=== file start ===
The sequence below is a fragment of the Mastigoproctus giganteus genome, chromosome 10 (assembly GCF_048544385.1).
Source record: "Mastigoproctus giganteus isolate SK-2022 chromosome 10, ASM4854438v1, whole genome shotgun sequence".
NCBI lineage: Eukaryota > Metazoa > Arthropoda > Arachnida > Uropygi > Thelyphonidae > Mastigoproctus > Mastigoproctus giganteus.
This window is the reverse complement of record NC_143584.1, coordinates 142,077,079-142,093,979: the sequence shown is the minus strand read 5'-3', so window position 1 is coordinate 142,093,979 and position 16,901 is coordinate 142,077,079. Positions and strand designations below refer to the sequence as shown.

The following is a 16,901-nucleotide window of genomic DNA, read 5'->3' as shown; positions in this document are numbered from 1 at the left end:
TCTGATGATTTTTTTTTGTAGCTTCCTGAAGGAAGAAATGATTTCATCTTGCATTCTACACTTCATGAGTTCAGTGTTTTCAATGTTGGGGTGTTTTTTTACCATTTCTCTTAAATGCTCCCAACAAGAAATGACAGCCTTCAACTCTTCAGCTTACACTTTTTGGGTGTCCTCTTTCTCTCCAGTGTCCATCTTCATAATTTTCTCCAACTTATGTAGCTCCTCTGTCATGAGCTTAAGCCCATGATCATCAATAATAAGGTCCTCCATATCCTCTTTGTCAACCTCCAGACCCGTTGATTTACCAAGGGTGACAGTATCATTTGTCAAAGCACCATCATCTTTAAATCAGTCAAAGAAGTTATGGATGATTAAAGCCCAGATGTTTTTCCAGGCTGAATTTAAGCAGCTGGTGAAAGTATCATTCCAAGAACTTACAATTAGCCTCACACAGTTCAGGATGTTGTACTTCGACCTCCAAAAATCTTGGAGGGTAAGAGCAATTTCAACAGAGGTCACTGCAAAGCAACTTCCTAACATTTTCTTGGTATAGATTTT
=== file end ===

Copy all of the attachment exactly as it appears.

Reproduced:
The sequence below is a fragment of the Mastigoproctus giganteus genome, chromosome 10 (assembly GCF_048544385.1).
Source record: "Mastigoproctus giganteus isolate SK-2022 chromosome 10, ASM4854438v1, whole genome shotgun sequence".
NCBI lineage: Eukaryota > Metazoa > Arthropoda > Arachnida > Uropygi > Thelyphonidae > Mastigoproctus > Mastigoproctus giganteus.
This window is the reverse complement of record NC_143584.1, coordinates 142,077,079-142,093,979: the sequence shown is the minus strand read 5'-3', so window position 1 is coordinate 142,093,979 and position 16,901 is coordinate 142,077,079. Positions and strand designations below refer to the sequence as shown.

The following is a 16,901-nucleotide window of genomic DNA, read 5'->3' as shown; positions in this document are numbered from 1 at the left end:
TCTGATGATTTTTTTTTGTAGCTTCCTGAAGGAAGAAATGATTTCATCTTGCATTCTACACTTCATGAGTTCAGTGTTTTCAATGTTGGGGTGTTTTTTTACCATTTCTCTTAAATGCTCCCAACAAGAAATGACAGCCTTCAACTCTTCAGCTTACACTTTTTGGGTGTCCTCTTTCTCTCCAGTGTCCATCTTCATAATTTTCTCCAACTTATGTAGCTCCTCTGTCATGAGCTTAAGCCCATGATCATCAATAATAAGGTCCTCCATATCCTCTTTGTCAACCTCCAGACCCGTTGATTTACCAAGGGTGACAGTATCATTTGTCAAAGCACCATCATCTTTAAATCAGTCAAAGAAGTTATGGATGATTAAAGCCCAGATGTTTTTCCAGGCTGAATTTAAGCAGCTGGTGAAAGTATCATTCCAAGAACTTACAATTAGCCTCACACAGTTCAGGATGTTGTACTTCGACCTCCAAAAATCTTGGAGGGTAAGAGCAATTTCAACAGAGGTCACTGCAAAGCAACTTCCTAACATTTTCTTGGTATAGATTTT